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Starting next week, expect a full picture of the Army’s case against Staff Sgt. Robert Bales

Post by Adam Ashton / The News Tribune on Nov. 2, 2012 at 11:21 am with No Comments »
November 2, 2012 11:21 am

The Joint Base Lewis-McChord soldier accused of massacring 16 Afghan civilians in a nighttime rampage this spring will get his first public hearing in court Monday, giving his friends, family and the world a chance to better understand the case against him.

Our preview of Staff Sgt. Robert Bales pretrial, Article 32 hearing is set to run Sunday. Other reports setting up the case are already filtering out, including this one in Newsweek that focuses on claims that multiple soldiers could have been involved in the killings.

Many people are keeping an open mind about the charges against Bales, at least enough to empathize with his wife and two children who could not have expected the four-time combat veteran to come home as an accused war criminal.

The family’s supporters will be following news media reports from Bales’ hearing to learn about his state of mind, and to figure out how he could have slipped out of a combat outpost to kill nine children and seven adults in two separate villages, as the government alleges.

One, Clark County deputy prosecuting attorney Lori Volkman, has reached out to Bales’ wife, Kari. Volkman is a military spouse who wrote a letter to Kari Bales on her blog in March, extending support to the family.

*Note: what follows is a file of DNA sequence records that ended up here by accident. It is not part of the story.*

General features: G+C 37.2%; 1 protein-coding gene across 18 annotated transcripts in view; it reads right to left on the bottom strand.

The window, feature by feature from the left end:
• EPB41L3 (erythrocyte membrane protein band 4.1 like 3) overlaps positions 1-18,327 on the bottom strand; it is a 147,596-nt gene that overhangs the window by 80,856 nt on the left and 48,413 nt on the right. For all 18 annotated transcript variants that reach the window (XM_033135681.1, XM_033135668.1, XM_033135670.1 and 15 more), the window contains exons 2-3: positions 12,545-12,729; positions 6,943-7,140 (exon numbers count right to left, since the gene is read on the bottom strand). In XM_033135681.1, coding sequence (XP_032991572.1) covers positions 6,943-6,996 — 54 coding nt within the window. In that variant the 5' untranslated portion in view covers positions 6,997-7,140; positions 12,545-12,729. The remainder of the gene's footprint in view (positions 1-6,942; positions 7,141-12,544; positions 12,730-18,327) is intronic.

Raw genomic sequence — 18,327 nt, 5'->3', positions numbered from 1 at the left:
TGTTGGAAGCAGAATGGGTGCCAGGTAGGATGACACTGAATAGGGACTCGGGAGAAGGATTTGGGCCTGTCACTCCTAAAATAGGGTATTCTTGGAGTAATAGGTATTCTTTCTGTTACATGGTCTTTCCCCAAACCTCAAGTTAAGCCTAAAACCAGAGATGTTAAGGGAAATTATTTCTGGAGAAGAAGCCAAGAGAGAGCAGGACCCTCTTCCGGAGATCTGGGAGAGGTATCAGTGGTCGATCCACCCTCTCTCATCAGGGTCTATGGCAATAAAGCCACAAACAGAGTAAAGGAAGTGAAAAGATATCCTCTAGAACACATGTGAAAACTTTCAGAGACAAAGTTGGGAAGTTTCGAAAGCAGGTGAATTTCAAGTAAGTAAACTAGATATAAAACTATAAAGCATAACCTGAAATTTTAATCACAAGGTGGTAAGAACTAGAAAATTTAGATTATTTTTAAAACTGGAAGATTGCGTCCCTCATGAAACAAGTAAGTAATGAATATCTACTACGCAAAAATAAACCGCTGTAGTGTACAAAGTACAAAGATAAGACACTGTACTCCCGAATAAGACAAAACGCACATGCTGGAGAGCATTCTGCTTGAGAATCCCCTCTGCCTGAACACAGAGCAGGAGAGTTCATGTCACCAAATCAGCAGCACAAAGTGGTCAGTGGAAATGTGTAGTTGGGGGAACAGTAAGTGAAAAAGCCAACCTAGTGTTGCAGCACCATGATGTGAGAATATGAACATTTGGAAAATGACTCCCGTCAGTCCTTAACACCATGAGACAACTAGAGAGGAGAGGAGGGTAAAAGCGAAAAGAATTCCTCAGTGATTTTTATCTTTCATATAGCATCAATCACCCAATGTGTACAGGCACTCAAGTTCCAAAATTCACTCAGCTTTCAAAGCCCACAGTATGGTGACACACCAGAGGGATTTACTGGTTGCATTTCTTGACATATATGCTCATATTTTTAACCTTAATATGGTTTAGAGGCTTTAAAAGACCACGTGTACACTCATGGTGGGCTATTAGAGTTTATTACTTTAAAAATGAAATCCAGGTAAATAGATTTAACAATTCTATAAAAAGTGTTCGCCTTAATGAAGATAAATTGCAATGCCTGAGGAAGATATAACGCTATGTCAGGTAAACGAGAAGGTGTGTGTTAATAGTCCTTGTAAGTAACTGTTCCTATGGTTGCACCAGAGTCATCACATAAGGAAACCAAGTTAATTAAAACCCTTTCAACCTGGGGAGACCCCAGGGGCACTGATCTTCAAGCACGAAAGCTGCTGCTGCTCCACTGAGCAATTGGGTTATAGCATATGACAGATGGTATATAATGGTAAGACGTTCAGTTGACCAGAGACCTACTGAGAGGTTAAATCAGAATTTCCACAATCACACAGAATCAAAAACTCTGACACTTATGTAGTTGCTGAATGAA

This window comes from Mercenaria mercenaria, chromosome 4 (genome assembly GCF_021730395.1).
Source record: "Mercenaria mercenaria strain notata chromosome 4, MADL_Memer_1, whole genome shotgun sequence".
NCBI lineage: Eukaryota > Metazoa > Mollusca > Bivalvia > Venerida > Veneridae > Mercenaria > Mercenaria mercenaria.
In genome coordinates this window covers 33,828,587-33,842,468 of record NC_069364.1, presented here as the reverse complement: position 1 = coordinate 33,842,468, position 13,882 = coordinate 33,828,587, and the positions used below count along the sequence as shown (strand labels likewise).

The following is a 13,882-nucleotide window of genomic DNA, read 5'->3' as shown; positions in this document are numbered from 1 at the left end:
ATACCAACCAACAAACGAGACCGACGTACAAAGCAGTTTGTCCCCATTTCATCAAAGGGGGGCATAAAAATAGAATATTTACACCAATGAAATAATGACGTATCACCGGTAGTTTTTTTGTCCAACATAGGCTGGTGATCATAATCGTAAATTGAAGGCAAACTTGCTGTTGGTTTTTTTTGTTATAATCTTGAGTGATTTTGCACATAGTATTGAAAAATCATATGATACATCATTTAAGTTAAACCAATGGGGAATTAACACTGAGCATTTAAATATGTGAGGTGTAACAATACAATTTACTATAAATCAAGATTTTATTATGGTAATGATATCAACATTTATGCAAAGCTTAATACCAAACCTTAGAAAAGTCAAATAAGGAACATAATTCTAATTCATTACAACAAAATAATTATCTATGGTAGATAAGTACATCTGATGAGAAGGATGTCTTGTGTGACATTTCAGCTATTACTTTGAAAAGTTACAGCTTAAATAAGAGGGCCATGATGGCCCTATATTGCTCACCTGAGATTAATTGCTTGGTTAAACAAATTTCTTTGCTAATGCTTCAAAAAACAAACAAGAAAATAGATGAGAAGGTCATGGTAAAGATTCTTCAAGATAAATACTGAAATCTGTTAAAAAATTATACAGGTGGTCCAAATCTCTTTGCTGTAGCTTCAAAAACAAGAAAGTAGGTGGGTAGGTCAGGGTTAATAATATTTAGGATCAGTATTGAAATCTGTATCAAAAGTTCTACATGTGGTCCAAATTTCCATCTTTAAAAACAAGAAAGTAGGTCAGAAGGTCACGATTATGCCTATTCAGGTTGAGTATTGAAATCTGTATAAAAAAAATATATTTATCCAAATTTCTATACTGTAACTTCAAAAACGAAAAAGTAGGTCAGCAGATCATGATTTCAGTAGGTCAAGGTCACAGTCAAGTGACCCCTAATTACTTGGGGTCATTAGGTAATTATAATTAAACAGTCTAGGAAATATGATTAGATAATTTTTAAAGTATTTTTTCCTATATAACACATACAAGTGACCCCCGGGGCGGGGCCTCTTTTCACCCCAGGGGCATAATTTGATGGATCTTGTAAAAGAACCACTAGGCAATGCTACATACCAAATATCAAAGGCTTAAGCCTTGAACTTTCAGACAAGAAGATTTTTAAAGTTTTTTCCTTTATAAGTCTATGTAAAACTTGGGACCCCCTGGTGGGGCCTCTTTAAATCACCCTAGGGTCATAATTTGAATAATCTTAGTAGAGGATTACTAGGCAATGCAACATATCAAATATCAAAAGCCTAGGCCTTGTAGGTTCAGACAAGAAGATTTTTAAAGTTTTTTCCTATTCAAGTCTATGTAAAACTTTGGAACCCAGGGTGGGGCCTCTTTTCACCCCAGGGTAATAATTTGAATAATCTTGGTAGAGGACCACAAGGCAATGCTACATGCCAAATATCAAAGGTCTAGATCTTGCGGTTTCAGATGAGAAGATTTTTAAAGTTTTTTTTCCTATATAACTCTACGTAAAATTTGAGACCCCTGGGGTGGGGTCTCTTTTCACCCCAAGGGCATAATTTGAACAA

“As negative information surfaces, which it inevitably will as the trial teams begin to position themselves, I suspect it will feel even more lonely for her. I’ve already told her I’m here to support her and the kids,” Volkman wrote in an email to The News Tribune last week.

Volkman stressed that she did not want to diminish the loss of the Afghan families in Kandahar Province’s Panjwai District on the night of March 11. Those victims have often gone unrepresented in American media reports focusing on explaining how a decorated soldier could have “snapped” in combat.

Early on, Bales received a wave of support from people who wanted to help him pay for his defense or make life easier on his family. Those donations dried up as the case fell of the public’s radar, said family spokesman Lance Rosen, a Seattle attorney.

The Robert Bales Defense Fund is at PO Box 7881, Covington WA 98042.

“Everybody, especially a soldier serving his country, is entitled to a fair trial,” Rosen said.

Bales’ Article 32 hearing will unfold over two weeks. It’s similar to a grand jury, and Bales’ defense attorneys will have opportunities to probe all of the Army’s evidence.

By the end of the hearing, we should have a reasonable understanding of how Bales left Combat Outpost Belambay, what his behavior was like just before the killings, how he turned himself in, how the Army gathered evidence against him and what the soldiers who served with Bales observed before and after the massacre. We might have some understanding of his state of mind, but defense psychologists or experts likely will not appear until later hearings.

The News Tribune plans to cover the hearing closely in print and online. I will be filing updates from the hearing to this blog as often as I can beginning Monday.


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